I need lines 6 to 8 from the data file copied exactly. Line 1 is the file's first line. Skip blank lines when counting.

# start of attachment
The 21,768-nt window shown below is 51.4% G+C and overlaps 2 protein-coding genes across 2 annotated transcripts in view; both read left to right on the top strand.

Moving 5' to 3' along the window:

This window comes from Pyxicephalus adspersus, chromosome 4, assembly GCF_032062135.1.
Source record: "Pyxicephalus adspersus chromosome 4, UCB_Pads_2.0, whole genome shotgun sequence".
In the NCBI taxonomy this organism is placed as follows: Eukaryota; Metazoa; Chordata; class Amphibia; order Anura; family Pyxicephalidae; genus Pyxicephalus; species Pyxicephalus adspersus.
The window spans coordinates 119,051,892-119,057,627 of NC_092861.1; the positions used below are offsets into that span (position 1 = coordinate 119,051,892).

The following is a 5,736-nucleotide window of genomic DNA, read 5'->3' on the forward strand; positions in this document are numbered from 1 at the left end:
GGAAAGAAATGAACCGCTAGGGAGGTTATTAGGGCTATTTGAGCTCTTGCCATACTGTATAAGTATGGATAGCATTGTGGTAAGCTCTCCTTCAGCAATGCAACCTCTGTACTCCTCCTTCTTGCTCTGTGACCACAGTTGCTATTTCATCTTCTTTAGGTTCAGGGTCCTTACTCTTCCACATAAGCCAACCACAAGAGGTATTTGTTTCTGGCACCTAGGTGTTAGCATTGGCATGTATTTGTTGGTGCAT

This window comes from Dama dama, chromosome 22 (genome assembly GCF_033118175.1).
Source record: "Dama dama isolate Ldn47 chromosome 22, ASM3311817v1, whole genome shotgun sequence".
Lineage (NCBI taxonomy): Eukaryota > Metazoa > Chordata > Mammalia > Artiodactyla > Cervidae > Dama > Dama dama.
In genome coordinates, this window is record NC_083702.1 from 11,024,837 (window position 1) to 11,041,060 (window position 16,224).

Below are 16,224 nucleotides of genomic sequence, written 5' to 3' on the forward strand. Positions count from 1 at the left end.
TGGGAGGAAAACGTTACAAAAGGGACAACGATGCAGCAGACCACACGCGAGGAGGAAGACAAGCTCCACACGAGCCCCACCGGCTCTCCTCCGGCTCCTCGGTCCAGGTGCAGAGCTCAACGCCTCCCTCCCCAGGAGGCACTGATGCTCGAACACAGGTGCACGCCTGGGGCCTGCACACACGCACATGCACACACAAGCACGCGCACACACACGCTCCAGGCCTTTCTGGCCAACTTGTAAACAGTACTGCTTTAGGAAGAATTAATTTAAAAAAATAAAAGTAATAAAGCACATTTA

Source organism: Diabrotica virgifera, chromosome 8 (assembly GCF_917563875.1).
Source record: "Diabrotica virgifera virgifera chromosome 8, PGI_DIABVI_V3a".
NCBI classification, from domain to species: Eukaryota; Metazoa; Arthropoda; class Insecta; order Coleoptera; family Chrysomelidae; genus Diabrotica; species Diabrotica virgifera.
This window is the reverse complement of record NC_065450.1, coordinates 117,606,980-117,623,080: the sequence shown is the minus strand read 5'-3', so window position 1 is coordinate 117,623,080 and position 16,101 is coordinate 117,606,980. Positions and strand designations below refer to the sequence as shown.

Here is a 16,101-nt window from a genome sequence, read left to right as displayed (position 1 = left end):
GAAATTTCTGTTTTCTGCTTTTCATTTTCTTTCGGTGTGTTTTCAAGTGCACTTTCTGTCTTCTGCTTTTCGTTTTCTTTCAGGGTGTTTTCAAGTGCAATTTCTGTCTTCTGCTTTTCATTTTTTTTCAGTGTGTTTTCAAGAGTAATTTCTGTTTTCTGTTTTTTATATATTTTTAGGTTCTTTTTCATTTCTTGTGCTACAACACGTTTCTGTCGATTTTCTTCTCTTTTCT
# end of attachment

The window spans coordinates 119,051,892-119,057,627 of NC_092861.1; the positions used below are offsets into that span (position 1 = coordinate 119,051,892).

The following is a 5,736-nucleotide window of genomic DNA, read 5'->3' on the forward strand; positions in this document are numbered from 1 at the left end:
GGAAAGAAATGAACCGCTAGGGAGGTTATTAGGGCTATTTGAGCTCTTGCCATACTGTATAAGTATGGATAGCATTGTGGTAAGCTCTCCTTCAGCAATGCAACCTCTGTACTCCTCCTTCTTGCTCTGTGACCACAGTTGCTATTTCATCTTCTTTAGGTTCAGGGTCCTTACTCTTCCACATAAGCCAACCACAAGAGGTATTTGTTTCTGGCACCTAGGTGTTAGCATTGGCATGTATTTGTTGGTGCAT